Zootopia (2016): Almost all our going-to-see-a-movie plans have fallen apart this quarter, but I don't regret making it to Zootopia which, I suspect, will be everyone's second favorite movie. (Their firsts will differ, but everyone gonna like Zootopia.) And rightly so. It captures better than any other movie I've seen our mobile world, and it's very funny at times and genuinely moving at others. Its central metaphor also succeeds, although it has to break the central mystery slighlty awkwardly in half to really fully accomplish that aim. In fact, my only real complaint with this film is its mystery---the engine of its plot---which has no real twists because said reveals project themselves a few scenes ahead of time. This damages a first watch, but the value of a mystery film has more to do with all the non-reveal aspects---after all, the second through nth viewings all begin with the ending already clear. Too soon to say if those aspects will hold up to repeated viewings. They seem great, but they all hang off the arms of a plot that's a bit lacking in rigor. So: time will tell.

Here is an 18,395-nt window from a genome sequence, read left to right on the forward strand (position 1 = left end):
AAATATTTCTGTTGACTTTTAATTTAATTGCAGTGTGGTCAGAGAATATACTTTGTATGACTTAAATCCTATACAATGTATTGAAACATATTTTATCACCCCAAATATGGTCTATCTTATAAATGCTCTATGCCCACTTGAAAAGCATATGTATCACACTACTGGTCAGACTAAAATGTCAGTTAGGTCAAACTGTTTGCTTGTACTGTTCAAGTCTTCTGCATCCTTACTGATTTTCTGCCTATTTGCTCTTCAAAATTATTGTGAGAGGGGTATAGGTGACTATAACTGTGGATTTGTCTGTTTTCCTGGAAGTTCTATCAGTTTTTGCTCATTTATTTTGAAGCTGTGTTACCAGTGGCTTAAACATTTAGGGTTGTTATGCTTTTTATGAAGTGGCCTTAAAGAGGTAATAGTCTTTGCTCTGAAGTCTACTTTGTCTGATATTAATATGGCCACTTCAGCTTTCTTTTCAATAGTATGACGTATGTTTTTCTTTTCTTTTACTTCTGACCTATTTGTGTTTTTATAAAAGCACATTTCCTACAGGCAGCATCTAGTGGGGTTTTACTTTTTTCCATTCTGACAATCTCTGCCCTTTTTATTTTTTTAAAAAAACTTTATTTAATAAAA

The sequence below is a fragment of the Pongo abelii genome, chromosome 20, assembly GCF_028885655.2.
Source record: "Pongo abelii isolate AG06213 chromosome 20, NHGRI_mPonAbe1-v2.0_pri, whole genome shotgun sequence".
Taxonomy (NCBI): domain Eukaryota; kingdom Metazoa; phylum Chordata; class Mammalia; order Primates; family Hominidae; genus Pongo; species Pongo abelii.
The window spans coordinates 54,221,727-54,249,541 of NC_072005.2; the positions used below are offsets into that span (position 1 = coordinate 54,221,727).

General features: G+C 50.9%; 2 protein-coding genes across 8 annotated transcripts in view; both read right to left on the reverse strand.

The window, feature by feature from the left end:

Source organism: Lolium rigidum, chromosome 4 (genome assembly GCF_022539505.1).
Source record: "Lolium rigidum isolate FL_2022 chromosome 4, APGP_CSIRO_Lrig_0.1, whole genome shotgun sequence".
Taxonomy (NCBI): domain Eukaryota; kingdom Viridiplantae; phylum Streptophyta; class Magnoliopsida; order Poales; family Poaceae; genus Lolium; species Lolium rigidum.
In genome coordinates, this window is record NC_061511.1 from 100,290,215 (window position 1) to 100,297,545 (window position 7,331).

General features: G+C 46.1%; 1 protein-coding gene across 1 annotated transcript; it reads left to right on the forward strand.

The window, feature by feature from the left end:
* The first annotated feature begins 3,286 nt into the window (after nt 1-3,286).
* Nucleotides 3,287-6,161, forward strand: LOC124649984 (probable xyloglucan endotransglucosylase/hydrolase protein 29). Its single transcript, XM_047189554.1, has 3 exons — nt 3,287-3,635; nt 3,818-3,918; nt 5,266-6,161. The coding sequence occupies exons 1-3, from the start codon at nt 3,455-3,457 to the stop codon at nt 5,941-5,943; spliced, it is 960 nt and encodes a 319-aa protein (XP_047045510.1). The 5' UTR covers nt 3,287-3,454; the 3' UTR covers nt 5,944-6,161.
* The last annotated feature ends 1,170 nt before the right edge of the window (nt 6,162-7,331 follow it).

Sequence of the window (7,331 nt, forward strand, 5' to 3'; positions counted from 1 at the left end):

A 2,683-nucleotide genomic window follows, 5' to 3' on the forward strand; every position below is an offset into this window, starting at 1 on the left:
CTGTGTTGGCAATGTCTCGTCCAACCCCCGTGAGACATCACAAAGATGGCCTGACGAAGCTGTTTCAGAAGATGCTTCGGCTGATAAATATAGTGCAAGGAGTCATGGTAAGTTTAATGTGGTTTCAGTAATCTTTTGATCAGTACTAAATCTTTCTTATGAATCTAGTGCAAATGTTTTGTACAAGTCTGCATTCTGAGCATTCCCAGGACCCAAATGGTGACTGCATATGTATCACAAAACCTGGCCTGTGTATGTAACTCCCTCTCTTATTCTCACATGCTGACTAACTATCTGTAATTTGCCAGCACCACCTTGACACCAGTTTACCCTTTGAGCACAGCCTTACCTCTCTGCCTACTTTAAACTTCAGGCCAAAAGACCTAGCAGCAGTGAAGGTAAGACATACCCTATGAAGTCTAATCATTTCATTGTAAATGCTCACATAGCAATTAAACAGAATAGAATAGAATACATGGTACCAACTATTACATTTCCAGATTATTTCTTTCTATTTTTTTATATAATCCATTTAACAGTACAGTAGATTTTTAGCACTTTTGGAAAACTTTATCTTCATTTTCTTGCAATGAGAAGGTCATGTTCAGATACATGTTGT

Wonder Boys (2000): A colleague was shocked a couple weeks ago when I admitted that I had never seen this movie. As an English teacher and especially as a writer I was guaranteed to love it. Um. Hmm. In fact, I don't even really get it. A bit of thinking tells me it's because I really don't understand any of the relationships in this movie. None of them ring true to me. Lady Steed and I even laughed some times when the narrator talked about how important other people were to him. I don't think the movie was joking though....
Mystery Men (1999): I've been wanting to rewatch this movie for so long and now I finally have and guys! guys! guys! It's so good! It totally holds up! Sure, the effects are a tiny bit dated and sure it's responding to mid90s Batman movies, but it's totally now! This is the comic-book era and this movie has a strong claim on the Best Superhero Comedy prize. It's parody and satire and absolutely earnest and real. And it dates back to that moment when both it looked like Hank Azaria was going to be a big movie star and Ben Stiller was becoming one. And the latter's interaction with Janeane Garofalo's never been better. And William H. Macy's stolid, downhome performance is amazing. And it has one of the most shocking midmovie turns since Psycho (though that shock might be less now than it was a decade ago). Mmmmmm. Any chance we'll finally get a Flaming Carrot movie on the 20th anniversary?